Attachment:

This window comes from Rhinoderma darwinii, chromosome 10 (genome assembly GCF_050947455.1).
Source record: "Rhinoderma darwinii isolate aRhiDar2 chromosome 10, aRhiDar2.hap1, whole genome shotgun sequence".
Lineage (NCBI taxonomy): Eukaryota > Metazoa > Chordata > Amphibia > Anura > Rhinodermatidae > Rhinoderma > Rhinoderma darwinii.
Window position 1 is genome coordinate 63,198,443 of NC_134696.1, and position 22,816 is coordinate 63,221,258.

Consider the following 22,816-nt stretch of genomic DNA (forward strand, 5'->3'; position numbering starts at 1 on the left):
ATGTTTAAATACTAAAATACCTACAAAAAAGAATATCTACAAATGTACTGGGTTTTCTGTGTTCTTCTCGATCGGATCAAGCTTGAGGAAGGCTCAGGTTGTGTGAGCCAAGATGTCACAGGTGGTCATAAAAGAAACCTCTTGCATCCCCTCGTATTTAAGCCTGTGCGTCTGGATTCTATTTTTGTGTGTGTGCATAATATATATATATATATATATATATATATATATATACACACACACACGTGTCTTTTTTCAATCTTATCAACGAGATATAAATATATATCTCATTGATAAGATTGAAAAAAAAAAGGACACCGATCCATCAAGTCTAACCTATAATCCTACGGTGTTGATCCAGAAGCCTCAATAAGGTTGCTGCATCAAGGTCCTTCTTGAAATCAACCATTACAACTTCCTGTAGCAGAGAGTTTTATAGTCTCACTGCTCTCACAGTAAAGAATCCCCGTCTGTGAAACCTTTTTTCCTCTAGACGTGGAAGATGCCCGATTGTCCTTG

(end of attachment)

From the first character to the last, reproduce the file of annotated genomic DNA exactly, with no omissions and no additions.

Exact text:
This window comes from Rhinoderma darwinii, chromosome 10 (genome assembly GCF_050947455.1).
Source record: "Rhinoderma darwinii isolate aRhiDar2 chromosome 10, aRhiDar2.hap1, whole genome shotgun sequence".
Lineage (NCBI taxonomy): Eukaryota > Metazoa > Chordata > Amphibia > Anura > Rhinodermatidae > Rhinoderma > Rhinoderma darwinii.
Window position 1 is genome coordinate 63,198,443 of NC_134696.1, and position 22,816 is coordinate 63,221,258.

Consider the following 22,816-nt stretch of genomic DNA (forward strand, 5'->3'; position numbering starts at 1 on the left):
ATGTTTAAATACTAAAATACCTACAAAAAAGAATATCTACAAATGTACTGGGTTTTCTGTGTTCTTCTCGATCGGATCAAGCTTGAGGAAGGCTCAGGTTGTGTGAGCCAAGATGTCACAGGTGGTCATAAAAGAAACCTCTTGCATCCCCTCGTATTTAAGCCTGTGCGTCTGGATTCTATTTTTGTGTGTGTGCATAATATATATATATATATATATATATATATATATATACACACACACACGTGTCTTTTTTCAATCTTATCAACGAGATATAAATATATATCTCATTGATAAGATTGAAAAAAAAAAGGACACCGATCCATCAAGTCTAACCTATAATCCTACGGTGTTGATCCAGAAGCCTCAATAAGGTTGCTGCATCAAGGTCCTTCTTGAAATCAACCATTACAACTTCCTGTAGCAGAGAGTTTTATAGTCTCACTGCTCTCACAGTAAAGAATCCCCGTCTGTGAAACCTTTTTTCCTCTAGACGTGGAAGATGCCCGATTGTCCTTG